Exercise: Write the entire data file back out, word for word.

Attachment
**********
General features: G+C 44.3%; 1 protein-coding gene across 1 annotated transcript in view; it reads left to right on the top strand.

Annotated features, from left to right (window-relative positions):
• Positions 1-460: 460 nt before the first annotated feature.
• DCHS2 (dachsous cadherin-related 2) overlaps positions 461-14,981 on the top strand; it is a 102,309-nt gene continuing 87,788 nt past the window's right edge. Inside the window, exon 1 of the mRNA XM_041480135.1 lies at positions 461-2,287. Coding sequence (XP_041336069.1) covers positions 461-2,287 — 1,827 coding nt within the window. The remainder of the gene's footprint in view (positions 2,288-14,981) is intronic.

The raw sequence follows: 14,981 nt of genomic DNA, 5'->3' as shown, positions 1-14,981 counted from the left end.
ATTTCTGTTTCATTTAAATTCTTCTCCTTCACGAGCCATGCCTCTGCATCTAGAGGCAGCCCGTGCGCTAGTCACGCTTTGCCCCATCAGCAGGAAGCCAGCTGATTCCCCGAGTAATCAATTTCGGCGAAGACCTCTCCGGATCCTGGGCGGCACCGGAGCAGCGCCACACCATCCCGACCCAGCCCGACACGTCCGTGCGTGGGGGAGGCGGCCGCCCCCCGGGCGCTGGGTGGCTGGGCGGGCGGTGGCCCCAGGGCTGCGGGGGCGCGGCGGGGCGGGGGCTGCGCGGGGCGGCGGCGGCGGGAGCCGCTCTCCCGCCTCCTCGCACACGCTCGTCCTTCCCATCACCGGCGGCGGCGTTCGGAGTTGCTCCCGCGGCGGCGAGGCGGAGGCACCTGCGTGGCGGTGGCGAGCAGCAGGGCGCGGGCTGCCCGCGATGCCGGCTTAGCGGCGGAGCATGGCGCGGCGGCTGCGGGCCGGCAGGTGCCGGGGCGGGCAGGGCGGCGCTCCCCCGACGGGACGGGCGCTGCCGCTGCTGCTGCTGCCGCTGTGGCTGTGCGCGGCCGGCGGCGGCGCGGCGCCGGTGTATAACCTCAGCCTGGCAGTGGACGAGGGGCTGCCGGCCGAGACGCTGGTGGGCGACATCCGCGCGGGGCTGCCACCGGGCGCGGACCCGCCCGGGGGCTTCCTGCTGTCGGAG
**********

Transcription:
General features: G+C 44.3%; 1 protein-coding gene across 1 annotated transcript in view; it reads left to right on the top strand.

Annotated features, from left to right (window-relative positions):
• Positions 1-460: 460 nt before the first annotated feature.
• DCHS2 (dachsous cadherin-related 2) overlaps positions 461-14,981 on the top strand; it is a 102,309-nt gene continuing 87,788 nt past the window's right edge. Inside the window, exon 1 of the mRNA XM_041480135.1 lies at positions 461-2,287. Coding sequence (XP_041336069.1) covers positions 461-2,287 — 1,827 coding nt within the window. The remainder of the gene's footprint in view (positions 2,288-14,981) is intronic.

The raw sequence follows: 14,981 nt of genomic DNA, 5'->3' as shown, positions 1-14,981 counted from the left end.
ATTTCTGTTTCATTTAAATTCTTCTCCTTCACGAGCCATGCCTCTGCATCTAGAGGCAGCCCGTGCGCTAGTCACGCTTTGCCCCATCAGCAGGAAGCCAGCTGATTCCCCGAGTAATCAATTTCGGCGAAGACCTCTCCGGATCCTGGGCGGCACCGGAGCAGCGCCACACCATCCCGACCCAGCCCGACACGTCCGTGCGTGGGGGAGGCGGCCGCCCCCCGGGCGCTGGGTGGCTGGGCGGGCGGTGGCCCCAGGGCTGCGGGGGCGCGGCGGGGCGGGGGCTGCGCGGGGCGGCGGCGGCGGGAGCCGCTCTCCCGCCTCCTCGCACACGCTCGTCCTTCCCATCACCGGCGGCGGCGTTCGGAGTTGCTCCCGCGGCGGCGAGGCGGAGGCACCTGCGTGGCGGTGGCGAGCAGCAGGGCGCGGGCTGCCCGCGATGCCGGCTTAGCGGCGGAGCATGGCGCGGCGGCTGCGGGCCGGCAGGTGCCGGGGCGGGCAGGGCGGCGCTCCCCCGACGGGACGGGCGCTGCCGCTGCTGCTGCTGCCGCTGTGGCTGTGCGCGGCCGGCGGCGGCGCGGCGCCGGTGTATAACCTCAGCCTGGCAGTGGACGAGGGGCTGCCGGCCGAGACGCTGGTGGGCGACATCCGCGCGGGGCTGCCACCGGGCGCGGACCCGCCCGGGGGCTTCCTGCTGTCGGAG